Ridley Scott is a visionary director who can create incredible worlds showing the past, the future or space. At his best, such as Gladiator, the worlds and spectacle support the human element of his stories. But in Exodus: Gods and Kings the epic source material and the spectacle dwarfs the human characters so while Exodus: Gods and Kings is frequently awesome and breathtakingly beautiful, the characters and the story do not quite engage one like they should.
Exodus: Gods and Kings is presented in the aspect ratio of 2.40:1, close to the original 2.35:1 theatrical ratio, in 1080p using the MPEG-4 AVC code.
The film has been colour manipulated with many sequences showing a yellowish or bluish look; it is also quite dark, all of which does effect some of the wider detail and some of the shadow detail, looks indistinct. Close-ups, especially of Ramses’ costumes, are however crisp while the scenes where Moses is a shepherd with his wife and child have more natural colours. Blacks are fine, skin tones under lights have that yellowish digital tinge, while contrast and brightness is consistent.
Other than some slight ghosting with fast movement against broken surfaces I did not notice any marks or artefacts.
Subtitles are available in French, Spanish and English for the hearing impaired. English subtitles are also available for the audio commentary.
The main audio is DTS-HD MA 7.1 and there are available Spanish and French Dolby Digital 5.1 dubs plus an English audio description track and an audio commentary.
My system is not 7.1 capable but even so this audio is wonderfully loud and enveloping. Dialogue was generally clear and easy to understand while the surrounds and rears were used constantly for music and effects such as weather, including wind, thunder and rain, horses’ hooves, voices, fire and explosions, the tramp of feet, crashing chariots, the waves of the sea and the plagues of frogs and insects. The swords clash and ring and there are also frequent pans, such as arrows flying overhead. The sub-woofer added nice depth and boom to explosions, horses’ hooves, music and the tsunami wave in the Red Sea.
Lip synchronisation was fine.
The original score by Alberto Iglesias (who has been nominated three times for Oscars but is yet to win) is suitably intense and epic.
|Surround Channel Use|
On start-up is a promotion for Digital HD downloads.
This commentary is by director Ridley Scott and co-writer Jeffrey Caine who were recorded separately and cut together. Caine talks about his intentions, sources for the Moses legend and plot points while Scott, who provides most of the commentary, is often trivial, giving no anecdotes, little about the actual shoot and few technical insights. He does mention reusing sets, locations, CGI and green screen shots, the cast and his own career and is probably most interesting in talking about how one portrays God on screen.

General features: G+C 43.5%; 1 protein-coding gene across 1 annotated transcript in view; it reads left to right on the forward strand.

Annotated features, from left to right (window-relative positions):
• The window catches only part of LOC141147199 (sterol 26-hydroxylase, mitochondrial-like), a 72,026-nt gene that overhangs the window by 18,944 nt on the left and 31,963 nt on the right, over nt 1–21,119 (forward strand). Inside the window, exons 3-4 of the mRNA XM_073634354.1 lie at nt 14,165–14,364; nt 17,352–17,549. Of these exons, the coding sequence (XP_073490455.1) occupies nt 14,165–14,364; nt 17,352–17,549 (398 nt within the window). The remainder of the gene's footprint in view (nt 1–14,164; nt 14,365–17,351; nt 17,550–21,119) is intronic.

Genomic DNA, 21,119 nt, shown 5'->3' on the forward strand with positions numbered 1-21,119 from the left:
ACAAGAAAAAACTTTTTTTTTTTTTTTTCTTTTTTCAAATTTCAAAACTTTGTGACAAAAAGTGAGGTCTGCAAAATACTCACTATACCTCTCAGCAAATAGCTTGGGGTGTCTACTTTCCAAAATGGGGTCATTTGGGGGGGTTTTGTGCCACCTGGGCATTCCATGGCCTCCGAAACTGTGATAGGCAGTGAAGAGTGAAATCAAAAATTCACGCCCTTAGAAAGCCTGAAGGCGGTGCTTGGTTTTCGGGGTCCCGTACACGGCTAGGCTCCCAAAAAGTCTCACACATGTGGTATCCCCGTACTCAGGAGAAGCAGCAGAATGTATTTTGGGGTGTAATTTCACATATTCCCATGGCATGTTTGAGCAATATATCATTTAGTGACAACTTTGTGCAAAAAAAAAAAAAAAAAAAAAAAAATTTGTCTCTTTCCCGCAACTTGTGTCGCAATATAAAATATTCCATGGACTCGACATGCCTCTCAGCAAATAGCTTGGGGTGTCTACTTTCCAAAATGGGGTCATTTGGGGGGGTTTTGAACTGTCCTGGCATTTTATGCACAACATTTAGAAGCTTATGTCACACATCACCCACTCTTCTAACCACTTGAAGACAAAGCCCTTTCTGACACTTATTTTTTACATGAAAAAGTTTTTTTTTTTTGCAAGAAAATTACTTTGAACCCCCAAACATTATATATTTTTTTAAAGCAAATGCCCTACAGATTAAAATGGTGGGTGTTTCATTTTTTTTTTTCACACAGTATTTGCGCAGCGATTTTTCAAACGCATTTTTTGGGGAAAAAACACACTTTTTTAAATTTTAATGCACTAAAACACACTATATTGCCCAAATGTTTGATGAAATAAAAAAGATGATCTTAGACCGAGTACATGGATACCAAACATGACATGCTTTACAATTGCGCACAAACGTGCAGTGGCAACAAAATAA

Smallish white text in a box at the bottom of the screen is really a trivia track with Bible references, information about Egyptian historical evidence and various other tit-bits. Some information is interesting, a lot self-evident.
Nine deleted and extended scenes, some still with green or blue screens and incomplete effects. Some are quite interesting, such as the snake hunt! The scenes are:
A code so that the film can be downloaded on portable devices.
NOTE: To view non-R4 releases, your equipment needs to be multi-zone compatible and usually also NTSC compatible.
This 2D release of Exodus: Gods and Kings is the same worldwide. In Australia and the US a 3D version of the film is available in a three Blu-ray package which includes both the 3D and 2D versions of the film plus, on a separate disc, a massive making of that is longer than the feature film (153:15), extra “enhancement” pods, a look at Moses through history, plus over 2 hours of archives and trailers.
Exodus: Gods and Kings is an epic film by any account and, like 300, Pompeii or Noah, we know how Exodus: Gods and Kings ends. While the human element is not always successful, and I had the feeling in some sequences that Scott is repeating himself, when the action and spectacle occurs Exodus: Gods and Kings is very beautiful and very spectacular indeed.
The video is manipulated but fine, the audio very good; the extras are OK but you have to buy the 3D package to get the full suite of extras on a third Blu-ray disc.
|DVD||Sony BDP-S580, using HDMI output|
|Display||LG 55inch HD LCD. This display device has not been calibrated. This display device is 16x9 capable. This display device has a maximum native resolution of 1080p.|
|Audio Decoder||NAD T737. This audio decoder/receiver has not been calibrated.|
|Speakers||Studio Acoustics 5.1|